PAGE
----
Good fun, but lacking that special something
When Guitar Hero 5 works right, it's a great experience. When it doesn't, well, you better buckle up for some frustration.
Guitar Hero 5, as you may have heard, is a rhythm game. Surely enough rhythm games have been released by now for people to have certain expectations about them. For example, a clean, decipherable user interface, good song selection, nice graphics, and the ability to hit the notes on the screen. Of these four examples, Guitar Hero 5 fails at three of them: the UI, the note-tracking, and the graphics.
The UI, both while playing songs and in the menus, is cluttered and hard to navigate. I can't count how many times I failed out of a song because I had no idea where to look to see how well I was doing. It's hard to tell even from audio cues, as the game seems to still play notes that you didn't hit, so that's not an indication, either. As for visual cues, playing the drums showcases an especially egregious example. It's almost impossible to tell that a note has been accurately hit, especially the kick pedal. All of this adds up until you want to throw your drums across the room.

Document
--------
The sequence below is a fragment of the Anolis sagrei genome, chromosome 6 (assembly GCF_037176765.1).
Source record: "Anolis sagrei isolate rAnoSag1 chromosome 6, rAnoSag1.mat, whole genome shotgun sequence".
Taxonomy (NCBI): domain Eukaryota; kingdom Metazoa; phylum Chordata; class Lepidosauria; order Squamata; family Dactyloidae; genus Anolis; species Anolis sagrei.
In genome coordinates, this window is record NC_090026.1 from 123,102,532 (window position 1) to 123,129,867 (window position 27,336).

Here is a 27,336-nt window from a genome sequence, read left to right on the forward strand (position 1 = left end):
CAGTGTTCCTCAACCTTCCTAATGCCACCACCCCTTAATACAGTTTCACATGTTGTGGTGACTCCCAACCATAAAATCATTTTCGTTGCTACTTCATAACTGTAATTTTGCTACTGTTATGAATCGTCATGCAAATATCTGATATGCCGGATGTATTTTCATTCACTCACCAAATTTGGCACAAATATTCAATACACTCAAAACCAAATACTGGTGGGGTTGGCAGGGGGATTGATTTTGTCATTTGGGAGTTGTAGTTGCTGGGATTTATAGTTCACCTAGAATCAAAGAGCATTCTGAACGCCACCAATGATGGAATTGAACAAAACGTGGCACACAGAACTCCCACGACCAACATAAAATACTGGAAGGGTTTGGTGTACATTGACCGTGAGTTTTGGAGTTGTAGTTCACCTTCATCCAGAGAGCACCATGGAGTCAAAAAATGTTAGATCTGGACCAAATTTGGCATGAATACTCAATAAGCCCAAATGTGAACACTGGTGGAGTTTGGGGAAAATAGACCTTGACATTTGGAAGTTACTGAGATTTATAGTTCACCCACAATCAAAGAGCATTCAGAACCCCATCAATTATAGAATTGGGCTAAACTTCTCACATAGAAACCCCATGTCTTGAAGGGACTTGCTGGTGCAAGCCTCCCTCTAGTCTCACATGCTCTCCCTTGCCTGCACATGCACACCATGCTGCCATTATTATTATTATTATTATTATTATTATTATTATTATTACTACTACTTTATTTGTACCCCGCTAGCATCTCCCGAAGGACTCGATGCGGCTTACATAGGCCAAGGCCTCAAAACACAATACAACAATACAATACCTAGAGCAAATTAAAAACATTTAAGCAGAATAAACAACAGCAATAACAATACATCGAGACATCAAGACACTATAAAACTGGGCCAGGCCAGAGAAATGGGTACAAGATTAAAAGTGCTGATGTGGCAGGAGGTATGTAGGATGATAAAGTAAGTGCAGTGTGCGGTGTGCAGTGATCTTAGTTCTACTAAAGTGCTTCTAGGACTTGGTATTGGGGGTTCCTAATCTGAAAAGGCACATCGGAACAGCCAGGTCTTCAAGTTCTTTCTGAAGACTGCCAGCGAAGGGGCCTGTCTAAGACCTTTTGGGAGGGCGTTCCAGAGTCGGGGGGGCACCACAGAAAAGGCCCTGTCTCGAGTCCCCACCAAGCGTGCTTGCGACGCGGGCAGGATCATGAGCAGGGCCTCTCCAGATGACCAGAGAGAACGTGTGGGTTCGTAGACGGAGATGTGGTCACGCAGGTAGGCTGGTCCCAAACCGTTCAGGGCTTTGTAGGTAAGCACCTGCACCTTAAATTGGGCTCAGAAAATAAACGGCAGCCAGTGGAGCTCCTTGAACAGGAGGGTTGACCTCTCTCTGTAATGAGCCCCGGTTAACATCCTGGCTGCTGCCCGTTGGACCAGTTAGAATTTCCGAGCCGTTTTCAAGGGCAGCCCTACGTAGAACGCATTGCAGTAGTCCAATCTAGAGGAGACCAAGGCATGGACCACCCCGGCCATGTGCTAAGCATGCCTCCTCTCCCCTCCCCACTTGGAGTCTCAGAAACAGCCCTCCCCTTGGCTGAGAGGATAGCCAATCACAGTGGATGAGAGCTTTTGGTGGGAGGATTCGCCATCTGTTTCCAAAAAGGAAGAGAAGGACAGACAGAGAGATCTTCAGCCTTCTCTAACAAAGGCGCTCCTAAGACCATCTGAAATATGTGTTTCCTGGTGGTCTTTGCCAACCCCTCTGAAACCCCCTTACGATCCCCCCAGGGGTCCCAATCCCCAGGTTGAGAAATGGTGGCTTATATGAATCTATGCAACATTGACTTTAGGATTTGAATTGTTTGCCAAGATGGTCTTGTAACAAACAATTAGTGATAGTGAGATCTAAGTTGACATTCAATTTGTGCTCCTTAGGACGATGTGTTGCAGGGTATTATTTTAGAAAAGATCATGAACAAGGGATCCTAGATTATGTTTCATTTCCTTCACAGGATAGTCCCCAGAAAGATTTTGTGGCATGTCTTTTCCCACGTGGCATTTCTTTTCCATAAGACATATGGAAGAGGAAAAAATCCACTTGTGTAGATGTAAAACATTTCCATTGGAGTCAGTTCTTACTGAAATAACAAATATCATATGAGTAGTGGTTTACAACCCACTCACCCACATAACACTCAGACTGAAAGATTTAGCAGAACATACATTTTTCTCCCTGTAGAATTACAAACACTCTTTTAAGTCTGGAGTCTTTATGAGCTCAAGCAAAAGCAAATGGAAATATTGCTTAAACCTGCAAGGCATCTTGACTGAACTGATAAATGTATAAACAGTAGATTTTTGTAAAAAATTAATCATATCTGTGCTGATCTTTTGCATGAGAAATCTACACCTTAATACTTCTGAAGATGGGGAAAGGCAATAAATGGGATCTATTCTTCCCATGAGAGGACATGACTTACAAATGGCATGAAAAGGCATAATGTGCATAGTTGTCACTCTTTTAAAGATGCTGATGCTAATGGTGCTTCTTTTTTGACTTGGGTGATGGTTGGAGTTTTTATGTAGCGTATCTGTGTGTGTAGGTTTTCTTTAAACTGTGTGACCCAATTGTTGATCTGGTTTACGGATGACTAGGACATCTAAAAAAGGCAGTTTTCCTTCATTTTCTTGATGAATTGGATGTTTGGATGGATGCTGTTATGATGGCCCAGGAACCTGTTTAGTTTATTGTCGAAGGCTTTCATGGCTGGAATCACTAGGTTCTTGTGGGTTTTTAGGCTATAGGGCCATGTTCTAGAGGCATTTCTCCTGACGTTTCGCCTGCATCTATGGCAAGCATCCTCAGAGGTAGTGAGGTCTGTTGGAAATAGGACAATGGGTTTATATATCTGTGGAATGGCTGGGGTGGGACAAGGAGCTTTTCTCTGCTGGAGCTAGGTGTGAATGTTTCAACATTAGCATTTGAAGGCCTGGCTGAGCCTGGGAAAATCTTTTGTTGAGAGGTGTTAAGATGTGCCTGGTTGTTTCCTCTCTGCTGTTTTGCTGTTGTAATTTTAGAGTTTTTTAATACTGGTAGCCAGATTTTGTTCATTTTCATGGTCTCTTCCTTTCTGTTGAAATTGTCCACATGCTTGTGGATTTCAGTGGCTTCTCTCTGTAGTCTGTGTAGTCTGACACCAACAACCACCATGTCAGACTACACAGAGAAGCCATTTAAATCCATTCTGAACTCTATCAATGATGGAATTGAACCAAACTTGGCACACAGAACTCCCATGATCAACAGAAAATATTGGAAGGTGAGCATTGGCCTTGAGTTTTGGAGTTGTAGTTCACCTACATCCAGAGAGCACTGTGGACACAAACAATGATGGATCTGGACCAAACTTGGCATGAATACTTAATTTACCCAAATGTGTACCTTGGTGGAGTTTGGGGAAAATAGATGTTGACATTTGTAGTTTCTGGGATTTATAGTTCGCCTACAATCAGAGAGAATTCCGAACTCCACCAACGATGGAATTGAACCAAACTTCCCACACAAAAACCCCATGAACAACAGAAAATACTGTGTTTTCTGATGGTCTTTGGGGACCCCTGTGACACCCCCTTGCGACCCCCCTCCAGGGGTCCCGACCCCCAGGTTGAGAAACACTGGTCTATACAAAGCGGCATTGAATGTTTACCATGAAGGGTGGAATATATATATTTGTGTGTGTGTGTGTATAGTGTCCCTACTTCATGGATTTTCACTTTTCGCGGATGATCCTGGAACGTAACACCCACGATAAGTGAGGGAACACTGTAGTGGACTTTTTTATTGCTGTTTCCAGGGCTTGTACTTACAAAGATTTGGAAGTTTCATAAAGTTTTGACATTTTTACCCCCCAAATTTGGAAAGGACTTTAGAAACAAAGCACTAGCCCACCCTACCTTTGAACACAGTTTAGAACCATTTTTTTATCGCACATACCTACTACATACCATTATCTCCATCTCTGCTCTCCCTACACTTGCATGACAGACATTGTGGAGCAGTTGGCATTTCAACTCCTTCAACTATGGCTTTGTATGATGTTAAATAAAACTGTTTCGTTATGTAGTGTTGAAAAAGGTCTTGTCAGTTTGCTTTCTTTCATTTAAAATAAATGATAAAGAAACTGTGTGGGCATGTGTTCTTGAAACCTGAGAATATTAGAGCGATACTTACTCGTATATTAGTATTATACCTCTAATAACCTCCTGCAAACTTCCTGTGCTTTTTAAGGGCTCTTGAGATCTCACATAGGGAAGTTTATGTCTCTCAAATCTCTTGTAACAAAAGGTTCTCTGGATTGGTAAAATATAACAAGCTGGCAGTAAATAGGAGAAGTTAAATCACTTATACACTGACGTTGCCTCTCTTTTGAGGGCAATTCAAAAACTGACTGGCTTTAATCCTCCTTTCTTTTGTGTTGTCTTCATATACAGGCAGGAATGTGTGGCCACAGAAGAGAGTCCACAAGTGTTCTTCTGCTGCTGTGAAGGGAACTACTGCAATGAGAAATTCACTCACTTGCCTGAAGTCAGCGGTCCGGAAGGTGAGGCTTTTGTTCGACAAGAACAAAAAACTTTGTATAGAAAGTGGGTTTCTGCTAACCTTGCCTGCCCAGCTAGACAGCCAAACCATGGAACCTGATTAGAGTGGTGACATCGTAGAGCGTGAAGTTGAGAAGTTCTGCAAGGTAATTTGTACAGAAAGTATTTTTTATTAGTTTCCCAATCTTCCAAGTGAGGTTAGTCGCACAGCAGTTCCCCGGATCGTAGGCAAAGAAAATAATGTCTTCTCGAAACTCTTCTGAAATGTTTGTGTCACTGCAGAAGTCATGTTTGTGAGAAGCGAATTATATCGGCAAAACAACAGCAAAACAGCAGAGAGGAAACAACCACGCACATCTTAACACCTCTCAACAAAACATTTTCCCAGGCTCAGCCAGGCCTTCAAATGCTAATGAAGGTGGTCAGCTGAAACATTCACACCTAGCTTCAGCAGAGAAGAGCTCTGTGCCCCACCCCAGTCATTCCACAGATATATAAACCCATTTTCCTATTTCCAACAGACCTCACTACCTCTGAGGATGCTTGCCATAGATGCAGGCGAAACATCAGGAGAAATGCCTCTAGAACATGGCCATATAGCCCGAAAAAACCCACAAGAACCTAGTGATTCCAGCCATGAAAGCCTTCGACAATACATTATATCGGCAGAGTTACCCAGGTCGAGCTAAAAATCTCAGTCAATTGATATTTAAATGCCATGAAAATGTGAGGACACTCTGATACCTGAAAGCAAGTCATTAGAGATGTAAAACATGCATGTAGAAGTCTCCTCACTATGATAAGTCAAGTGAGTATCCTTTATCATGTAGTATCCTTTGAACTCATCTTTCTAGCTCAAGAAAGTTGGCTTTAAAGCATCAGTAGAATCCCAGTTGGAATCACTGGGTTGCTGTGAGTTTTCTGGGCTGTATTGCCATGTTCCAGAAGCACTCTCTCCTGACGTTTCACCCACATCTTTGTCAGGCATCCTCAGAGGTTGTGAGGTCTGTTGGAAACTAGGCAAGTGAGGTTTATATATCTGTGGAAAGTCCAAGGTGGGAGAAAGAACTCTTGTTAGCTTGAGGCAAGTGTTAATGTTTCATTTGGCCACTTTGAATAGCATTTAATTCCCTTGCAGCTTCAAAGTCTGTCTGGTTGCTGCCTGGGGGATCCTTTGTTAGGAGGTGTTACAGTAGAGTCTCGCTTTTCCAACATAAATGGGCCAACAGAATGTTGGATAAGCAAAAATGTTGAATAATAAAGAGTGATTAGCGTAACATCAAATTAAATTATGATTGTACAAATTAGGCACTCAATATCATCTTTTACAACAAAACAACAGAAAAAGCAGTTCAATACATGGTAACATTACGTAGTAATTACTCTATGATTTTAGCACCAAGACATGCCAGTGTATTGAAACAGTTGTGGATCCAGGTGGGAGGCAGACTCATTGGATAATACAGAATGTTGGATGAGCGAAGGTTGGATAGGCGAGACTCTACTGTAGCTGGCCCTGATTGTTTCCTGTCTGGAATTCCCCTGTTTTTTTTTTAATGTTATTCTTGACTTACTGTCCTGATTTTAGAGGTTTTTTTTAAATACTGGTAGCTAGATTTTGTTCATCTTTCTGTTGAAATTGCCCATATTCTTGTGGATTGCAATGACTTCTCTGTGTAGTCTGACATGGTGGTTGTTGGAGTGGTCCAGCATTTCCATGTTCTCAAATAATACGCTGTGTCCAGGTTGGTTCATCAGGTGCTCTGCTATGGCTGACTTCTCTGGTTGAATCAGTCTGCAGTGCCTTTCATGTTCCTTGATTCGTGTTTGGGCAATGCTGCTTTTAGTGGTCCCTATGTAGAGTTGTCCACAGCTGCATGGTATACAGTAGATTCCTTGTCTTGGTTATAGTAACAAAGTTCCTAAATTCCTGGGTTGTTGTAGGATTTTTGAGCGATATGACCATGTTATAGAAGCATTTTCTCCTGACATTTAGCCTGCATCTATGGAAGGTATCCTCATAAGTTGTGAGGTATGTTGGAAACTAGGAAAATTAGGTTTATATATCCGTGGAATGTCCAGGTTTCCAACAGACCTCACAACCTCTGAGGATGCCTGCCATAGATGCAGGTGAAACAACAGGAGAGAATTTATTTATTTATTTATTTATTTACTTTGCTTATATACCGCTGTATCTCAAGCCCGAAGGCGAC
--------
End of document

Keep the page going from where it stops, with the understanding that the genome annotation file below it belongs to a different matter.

Maybe Rock Band 2 has spoiled me in this regard with its autocalibration, but the calibration system needs work. I spent a good hour trying to calibrate the lag and still couldn't come to a decision on what was best.. It shouldn't be that damn hard, especially for a game that touts itself as being so user-friendly.
Finally, for as technically proficient as the graphics are, GH5's art style is horrendous. Apart from the unlockable characters such as Johnny Cash and Kurt Cobain, the stock character models--as well as any random or user generated ones--are ghastly, showing a propensity for caricature and cartoonishness.
All this being said, there is still much to recommend the game. Not everyone will have the hangups that I did with the art style or the calibration, and that being the case, the game is damn fun. The ability this go-round to double, triple, or quadruple up on any given instrument is, in a word, bad-ass. No more trying to hunt down or convince somebody to do the singing. Also, there are some nice touches to the note-tracking as well. On guitar, some songs will have you sustain a single note, as if it were a chord, while you have to play other notes to the side of it. This caught me off guard at first, but once I got the hang of it, it made those moments something to look forward to.
The song selection here is pretty all-encompassing. Most genres you can think of are represented here. Good old-fashioned rock and roll abounds, such as Tom Petty, Iron Maiden, and Bon Jovi, but artists such as Brand New, Wolfmother, Arctic Monkeys, and Gorillaz bring plenty of vigor to the table as well. As with any rhythm game, there are some stinkers in the track list, but since you can supplement it with all manner of DLC, that's not too much of a problem.
When it works right, Guitar Hero 5 is a hell of a lot of fun. That much hasn't changed. But it's still plagued by some technical problems that keep it from achieving the greatness of its forbears, and honestly, its competition.